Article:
Let all who trust in Christ take comfort in the thought that they build on a sure foundation. It is true that we are sinners, but Christ has borne our sins. It is true that we are poor helpless debtors, but Christ has paid our debts. It is true that we deserve to be shut up for ever in the prison of hell. But thanks be to God, Christ hath paid a full and complete ransom for us. The door is wide open. The prisoners may go free. May we all know this privilege by heartfelt experience, and walk in the blessed liberty of the children of God. [Footnote: The manner in which our Lord uses the word baptism in the passage now expounded, deserves careful notice. He says to two disciples, who were already baptized with water, "Can ye be baptized with the baptism that I am baptized with?" The expression is very remarkable. It is a clear proof that in the New Testament a sacramental dipping or sprinkling with water is not always necessarily implied by the word baptism. It establishes the fact that there is such a thing as being baptized, in a certain sense, without the use of any outward ordinance at all.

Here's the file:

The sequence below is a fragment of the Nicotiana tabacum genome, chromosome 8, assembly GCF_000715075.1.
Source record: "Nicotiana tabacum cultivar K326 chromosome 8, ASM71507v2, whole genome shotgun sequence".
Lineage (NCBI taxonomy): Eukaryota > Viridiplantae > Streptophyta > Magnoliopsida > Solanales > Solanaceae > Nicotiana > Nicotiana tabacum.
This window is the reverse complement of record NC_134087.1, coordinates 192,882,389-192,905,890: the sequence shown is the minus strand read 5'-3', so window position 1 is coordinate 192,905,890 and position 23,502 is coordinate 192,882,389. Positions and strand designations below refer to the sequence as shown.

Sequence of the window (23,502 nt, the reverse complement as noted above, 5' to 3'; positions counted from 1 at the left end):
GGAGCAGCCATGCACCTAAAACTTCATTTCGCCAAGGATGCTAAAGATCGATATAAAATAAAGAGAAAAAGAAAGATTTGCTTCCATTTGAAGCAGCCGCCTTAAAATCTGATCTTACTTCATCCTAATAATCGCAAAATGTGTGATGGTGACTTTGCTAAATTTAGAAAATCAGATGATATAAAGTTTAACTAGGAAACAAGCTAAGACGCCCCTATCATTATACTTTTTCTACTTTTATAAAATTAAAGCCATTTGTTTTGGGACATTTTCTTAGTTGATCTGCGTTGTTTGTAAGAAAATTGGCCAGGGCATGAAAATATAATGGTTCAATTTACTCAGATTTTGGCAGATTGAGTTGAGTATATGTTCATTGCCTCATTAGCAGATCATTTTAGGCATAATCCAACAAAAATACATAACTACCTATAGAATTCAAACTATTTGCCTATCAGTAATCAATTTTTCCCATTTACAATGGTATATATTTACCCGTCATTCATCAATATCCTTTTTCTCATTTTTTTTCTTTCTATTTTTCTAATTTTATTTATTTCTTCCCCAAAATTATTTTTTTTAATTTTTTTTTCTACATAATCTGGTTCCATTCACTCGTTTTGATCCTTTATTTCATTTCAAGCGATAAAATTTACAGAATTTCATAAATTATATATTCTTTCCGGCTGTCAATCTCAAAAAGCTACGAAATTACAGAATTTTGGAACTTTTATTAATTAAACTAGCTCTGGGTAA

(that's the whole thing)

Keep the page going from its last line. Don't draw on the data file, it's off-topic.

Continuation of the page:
This is a point that ought to be remembered in interpreting some of the passages in the Epistles where the words "baptism" and "baptized" are used. In such texts, for instance, as "baptism doth save us," (1 Peter 3:21,) or "as many as have been baptized into Christ have put on Christ," (Galatians 3:27,) it is clear that something more is contained than any mere outward ordinance. In both cases, the baptism of water is undoubtedly meant, but it is no less evident that something is implied also of deeper moment than any ordinance administered by man. In both cases it is a baptism which is accompanied by true faith, and a heart-reception of Christ, such as was the baptism of the Philippian jailer. To quote such texts in support of what is commonly called the baptismal regeneration of infants, is to wrest and pervert them from their proper meaning. The conclusion of the text in Peter, for example, seems to place this beyond question. He emphatically warns us not to suppose that he means nothing more than the washing of water, or bodily reception of a sacrament, by the word baptism.